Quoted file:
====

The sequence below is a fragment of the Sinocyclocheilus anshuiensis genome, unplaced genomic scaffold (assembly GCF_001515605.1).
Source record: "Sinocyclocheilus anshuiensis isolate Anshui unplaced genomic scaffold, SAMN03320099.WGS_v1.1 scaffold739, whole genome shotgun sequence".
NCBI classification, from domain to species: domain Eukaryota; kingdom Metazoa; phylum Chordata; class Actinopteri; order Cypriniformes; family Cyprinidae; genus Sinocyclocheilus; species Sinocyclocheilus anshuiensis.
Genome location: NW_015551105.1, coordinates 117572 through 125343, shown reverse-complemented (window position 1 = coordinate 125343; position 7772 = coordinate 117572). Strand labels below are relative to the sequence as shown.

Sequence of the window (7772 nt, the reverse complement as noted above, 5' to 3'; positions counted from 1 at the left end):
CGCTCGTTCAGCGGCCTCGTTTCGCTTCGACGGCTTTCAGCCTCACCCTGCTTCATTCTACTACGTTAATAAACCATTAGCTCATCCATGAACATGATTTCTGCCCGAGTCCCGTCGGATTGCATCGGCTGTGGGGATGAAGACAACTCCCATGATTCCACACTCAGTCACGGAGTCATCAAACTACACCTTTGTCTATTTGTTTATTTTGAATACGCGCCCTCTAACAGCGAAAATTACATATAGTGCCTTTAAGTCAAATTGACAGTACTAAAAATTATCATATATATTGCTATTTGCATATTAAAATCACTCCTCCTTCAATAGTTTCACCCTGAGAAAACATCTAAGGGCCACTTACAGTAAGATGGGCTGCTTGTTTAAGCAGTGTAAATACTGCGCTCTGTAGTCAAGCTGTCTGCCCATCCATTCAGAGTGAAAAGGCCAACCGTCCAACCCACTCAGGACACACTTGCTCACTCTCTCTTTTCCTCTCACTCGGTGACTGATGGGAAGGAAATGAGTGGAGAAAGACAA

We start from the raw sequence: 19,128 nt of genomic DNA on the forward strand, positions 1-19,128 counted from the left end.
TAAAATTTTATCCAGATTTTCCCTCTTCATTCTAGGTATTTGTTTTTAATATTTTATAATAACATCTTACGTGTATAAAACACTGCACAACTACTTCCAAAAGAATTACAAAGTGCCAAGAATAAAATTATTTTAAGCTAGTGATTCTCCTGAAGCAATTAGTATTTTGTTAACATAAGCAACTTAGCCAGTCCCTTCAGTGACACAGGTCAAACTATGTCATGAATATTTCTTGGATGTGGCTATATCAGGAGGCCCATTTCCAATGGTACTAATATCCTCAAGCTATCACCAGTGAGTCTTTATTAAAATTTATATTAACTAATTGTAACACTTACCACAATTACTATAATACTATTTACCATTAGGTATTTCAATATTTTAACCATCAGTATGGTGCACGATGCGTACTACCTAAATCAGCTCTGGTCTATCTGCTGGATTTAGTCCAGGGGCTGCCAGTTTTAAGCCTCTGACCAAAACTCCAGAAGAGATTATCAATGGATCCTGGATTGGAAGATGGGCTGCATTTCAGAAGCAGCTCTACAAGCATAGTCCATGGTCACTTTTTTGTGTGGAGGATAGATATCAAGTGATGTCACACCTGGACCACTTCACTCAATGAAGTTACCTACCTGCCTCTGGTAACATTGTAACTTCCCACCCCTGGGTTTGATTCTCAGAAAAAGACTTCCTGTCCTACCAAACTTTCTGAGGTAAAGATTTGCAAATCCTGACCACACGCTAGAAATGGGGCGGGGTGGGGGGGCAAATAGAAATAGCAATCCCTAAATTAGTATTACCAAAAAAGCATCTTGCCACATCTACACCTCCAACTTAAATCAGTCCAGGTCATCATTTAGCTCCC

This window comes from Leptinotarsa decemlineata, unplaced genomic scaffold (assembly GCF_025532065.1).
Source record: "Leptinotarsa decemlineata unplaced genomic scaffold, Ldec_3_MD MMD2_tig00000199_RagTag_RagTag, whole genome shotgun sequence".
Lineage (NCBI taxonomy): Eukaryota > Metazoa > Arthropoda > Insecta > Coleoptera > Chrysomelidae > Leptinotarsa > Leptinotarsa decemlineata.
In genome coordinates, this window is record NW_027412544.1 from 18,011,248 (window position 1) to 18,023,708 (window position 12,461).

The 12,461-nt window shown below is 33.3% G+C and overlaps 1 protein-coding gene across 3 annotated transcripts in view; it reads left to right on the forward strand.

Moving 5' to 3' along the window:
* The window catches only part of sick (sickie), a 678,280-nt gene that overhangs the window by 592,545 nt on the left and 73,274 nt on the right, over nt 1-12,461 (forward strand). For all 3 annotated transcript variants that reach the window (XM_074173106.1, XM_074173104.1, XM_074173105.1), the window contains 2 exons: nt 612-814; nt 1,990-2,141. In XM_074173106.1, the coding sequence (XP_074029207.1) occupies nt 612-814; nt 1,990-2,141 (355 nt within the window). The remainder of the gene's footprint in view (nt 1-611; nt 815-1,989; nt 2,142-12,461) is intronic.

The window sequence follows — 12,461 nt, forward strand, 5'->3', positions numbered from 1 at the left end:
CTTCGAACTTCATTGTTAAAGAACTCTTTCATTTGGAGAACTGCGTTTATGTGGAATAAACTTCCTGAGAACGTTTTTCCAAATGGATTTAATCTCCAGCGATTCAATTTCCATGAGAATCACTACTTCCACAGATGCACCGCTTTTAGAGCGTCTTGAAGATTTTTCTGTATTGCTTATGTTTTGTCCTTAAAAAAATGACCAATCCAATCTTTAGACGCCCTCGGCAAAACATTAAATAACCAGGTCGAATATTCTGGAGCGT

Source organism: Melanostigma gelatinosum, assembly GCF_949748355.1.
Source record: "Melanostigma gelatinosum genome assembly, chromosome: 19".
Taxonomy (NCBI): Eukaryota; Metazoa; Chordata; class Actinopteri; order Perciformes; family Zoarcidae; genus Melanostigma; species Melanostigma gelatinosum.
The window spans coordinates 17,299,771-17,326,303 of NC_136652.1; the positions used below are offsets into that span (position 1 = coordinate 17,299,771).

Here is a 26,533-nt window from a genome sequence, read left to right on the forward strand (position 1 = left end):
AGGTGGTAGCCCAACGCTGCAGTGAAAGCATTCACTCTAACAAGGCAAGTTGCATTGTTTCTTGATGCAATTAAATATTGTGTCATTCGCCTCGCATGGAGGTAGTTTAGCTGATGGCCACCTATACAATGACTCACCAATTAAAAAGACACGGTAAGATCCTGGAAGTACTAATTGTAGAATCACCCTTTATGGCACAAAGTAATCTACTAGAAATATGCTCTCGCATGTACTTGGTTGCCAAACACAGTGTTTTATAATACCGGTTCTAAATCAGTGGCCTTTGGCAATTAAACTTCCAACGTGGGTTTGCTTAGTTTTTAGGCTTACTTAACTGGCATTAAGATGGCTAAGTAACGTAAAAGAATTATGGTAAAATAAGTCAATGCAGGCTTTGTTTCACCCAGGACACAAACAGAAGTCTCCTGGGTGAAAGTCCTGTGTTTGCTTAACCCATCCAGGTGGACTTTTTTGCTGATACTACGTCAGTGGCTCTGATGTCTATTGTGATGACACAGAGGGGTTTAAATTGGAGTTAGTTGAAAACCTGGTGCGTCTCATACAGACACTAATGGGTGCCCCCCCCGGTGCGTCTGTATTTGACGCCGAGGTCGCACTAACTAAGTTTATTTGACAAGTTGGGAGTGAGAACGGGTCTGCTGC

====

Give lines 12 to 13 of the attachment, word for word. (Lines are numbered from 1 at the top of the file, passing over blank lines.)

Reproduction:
In genome coordinates, this window is record NW_027412544.1 from 18,011,248 (window position 1) to 18,023,708 (window position 12,461).

The 12,461-nt window shown below is 33.3% G+C and overlaps 1 protein-coding gene across 3 annotated transcripts in view; it reads left to right on the forward strand.